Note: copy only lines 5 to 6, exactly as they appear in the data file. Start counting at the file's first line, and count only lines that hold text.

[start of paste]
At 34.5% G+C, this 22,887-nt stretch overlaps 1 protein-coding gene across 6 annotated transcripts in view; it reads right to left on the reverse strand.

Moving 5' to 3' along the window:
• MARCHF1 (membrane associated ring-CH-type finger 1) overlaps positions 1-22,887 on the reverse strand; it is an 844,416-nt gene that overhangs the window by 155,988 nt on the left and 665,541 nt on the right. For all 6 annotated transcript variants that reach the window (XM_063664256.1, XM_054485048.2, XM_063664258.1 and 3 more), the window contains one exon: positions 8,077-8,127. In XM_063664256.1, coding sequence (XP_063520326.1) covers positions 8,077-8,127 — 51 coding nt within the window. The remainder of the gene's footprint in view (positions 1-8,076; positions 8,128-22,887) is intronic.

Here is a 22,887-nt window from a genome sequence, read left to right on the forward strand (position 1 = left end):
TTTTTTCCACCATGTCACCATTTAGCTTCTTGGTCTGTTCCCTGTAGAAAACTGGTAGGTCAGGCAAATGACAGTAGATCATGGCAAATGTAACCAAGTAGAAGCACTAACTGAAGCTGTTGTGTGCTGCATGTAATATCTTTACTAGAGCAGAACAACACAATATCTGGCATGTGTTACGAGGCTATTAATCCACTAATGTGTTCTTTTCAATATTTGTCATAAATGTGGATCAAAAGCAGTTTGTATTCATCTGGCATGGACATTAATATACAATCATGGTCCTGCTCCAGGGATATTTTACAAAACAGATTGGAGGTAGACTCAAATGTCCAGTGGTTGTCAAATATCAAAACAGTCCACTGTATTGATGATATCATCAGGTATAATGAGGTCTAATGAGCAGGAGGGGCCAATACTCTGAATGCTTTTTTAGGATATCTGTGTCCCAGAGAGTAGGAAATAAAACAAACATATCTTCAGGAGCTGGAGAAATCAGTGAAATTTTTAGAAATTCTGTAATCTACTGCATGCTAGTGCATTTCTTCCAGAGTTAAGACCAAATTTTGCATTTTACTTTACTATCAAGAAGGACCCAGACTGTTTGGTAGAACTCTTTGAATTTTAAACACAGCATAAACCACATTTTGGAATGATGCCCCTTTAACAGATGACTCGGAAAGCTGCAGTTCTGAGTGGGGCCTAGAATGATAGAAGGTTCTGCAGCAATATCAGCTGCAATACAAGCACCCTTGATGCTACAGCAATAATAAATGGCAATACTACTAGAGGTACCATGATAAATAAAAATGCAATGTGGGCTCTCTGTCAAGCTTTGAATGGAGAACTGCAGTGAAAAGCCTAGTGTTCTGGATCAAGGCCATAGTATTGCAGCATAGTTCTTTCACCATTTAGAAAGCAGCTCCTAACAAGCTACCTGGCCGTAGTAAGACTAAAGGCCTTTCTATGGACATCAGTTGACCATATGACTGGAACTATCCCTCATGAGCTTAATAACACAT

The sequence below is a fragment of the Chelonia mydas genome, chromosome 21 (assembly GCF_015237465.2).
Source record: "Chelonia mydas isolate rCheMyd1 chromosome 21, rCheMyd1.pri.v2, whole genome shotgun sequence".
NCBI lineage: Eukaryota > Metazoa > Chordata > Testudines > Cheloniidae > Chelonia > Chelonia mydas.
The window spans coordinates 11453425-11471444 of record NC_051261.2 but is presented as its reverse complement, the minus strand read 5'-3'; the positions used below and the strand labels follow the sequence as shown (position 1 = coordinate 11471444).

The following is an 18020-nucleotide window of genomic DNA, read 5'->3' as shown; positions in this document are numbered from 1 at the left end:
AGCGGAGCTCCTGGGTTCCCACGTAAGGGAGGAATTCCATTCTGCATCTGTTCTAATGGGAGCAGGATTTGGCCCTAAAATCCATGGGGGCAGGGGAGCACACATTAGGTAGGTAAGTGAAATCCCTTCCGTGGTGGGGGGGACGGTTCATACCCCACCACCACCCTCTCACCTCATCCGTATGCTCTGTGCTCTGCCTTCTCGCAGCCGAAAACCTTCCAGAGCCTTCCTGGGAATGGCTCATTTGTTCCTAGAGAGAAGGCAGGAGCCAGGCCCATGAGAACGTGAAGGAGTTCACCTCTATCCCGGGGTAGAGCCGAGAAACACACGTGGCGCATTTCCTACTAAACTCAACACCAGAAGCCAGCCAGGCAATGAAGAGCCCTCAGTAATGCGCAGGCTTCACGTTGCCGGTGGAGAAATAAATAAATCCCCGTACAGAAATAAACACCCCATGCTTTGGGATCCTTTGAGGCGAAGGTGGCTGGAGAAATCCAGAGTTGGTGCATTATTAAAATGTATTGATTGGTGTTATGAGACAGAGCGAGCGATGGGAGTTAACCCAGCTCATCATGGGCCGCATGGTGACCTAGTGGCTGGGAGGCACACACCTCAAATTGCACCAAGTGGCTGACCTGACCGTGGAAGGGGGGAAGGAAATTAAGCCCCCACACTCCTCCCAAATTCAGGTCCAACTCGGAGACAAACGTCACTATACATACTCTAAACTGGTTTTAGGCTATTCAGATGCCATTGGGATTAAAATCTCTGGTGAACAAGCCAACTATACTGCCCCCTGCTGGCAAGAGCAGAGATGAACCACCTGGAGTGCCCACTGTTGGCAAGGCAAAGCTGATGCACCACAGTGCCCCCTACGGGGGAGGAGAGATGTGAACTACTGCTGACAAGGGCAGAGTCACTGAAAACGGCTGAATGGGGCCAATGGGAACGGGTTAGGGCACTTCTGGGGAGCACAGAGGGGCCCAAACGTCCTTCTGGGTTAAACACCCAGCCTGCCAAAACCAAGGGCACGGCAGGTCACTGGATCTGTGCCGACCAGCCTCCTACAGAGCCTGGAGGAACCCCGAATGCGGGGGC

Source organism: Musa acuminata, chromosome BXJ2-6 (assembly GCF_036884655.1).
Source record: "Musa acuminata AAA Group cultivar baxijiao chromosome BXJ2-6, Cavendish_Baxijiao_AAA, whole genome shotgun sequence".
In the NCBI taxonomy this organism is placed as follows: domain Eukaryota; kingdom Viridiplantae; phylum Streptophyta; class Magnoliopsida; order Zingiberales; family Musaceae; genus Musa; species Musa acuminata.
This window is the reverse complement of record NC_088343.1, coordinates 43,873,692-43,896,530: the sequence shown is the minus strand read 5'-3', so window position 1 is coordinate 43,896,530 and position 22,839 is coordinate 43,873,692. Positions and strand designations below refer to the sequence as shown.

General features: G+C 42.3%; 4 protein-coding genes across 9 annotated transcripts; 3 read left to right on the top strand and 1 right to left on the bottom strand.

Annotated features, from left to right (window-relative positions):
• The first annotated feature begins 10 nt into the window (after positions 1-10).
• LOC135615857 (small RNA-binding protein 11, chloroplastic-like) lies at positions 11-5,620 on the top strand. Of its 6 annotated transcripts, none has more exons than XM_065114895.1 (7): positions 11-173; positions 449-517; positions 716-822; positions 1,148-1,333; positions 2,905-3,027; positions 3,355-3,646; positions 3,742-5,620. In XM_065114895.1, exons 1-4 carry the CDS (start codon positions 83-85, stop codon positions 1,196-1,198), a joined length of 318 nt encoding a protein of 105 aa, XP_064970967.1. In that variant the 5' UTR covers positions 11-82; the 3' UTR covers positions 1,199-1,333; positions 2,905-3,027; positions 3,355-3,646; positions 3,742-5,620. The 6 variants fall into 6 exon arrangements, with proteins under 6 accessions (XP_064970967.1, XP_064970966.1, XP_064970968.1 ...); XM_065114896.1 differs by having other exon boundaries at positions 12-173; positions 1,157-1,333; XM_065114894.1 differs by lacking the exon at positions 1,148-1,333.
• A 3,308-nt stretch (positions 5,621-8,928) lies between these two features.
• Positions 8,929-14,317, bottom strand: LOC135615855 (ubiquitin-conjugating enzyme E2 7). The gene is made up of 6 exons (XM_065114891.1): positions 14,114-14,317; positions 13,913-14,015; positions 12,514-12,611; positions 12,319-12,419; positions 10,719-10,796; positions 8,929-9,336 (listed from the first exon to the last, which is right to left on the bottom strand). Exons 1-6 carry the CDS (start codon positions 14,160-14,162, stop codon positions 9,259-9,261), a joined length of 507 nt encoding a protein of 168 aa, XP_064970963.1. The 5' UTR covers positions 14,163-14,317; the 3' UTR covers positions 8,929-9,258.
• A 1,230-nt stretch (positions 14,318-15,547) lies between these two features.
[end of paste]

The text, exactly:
TTTTTTCCACCATGTCACCATTTAGCTTCTTGGTCTGTTCCCTGTAGAAAACTGGTAGGTCAGGCAAATGACAGTAGATCATGGCAAATGTAACCAAGTAGAAGCACTAACTGAAGCTGTTGTGTGCTGCATGTAATATCTTTACTAGAGCAGAACAACACAATATCTGGCATGTGTTACGAGGCTATTAATCCACTAATGTGTTCTTTTCAATATTTGTCATAAATGTGGATCAAAAGCAGTTTGTATTCATCTGGCATGGACATTAATATACAATCATGGTCCTGCTCCAGGGATATTTTACAAAACAGATTGGAGGTAGACTCAAATGTCCAGTGGTTGTCAAATATCAAAACAGTCCACTGTATTGATGATATCATCAGGTATAATGAGGTCTAATGAGCAGGAGGGGCCAATACTCTGAATGCTTTTTTAGGATATCTGTGTCCCAGAGAGTAGGAAATAAAACAAACATATCTTCAGGAGCTGGAGAAATCAGTGAAATTTTTAGAAATTCTGTAATCTACTGCATGCTAGTGCATTTCTTCCAGAGTTAAGACCAAATTTTGCATTTTACTTTACTATCAAGAAGGACCCAGACTGTTTGGTAGAACTCTTTGAATTTTAAACACAGCATAAACCACATTTTGGAATGATGCCCCTTTAACAGATGACTCGGAAAGCTGCAGTTCTGAGTGGGGCCTAGAATGATAGAAGGTTCTGCAGCAATATCAGCTGCAATACAAGCACCCTTGATGCTACAGCAATAATAAATGGCAATACTACTAGAGGTACCATGATAAATAAAAATGCAATGTGGGCTCTCTGTCAAGCTTTGAATGGAGAACTGCAGTGAAAAGCCTAGTGTTCTGGATCAAGGCCATAGTATTGCAGCATAGTTCTTTCACCATTTAGAAAGCAGCTCCTAACAAGCTACCTGGCCGTAGTAAGACTAAAGGCCTTTCTATGGACATCAGTTGACCATATGACTGGAACTATCCCTCATGAGCTTAATAACACAT

The sequence below is a fragment of the Chelonia mydas genome, chromosome 21 (assembly GCF_015237465.2).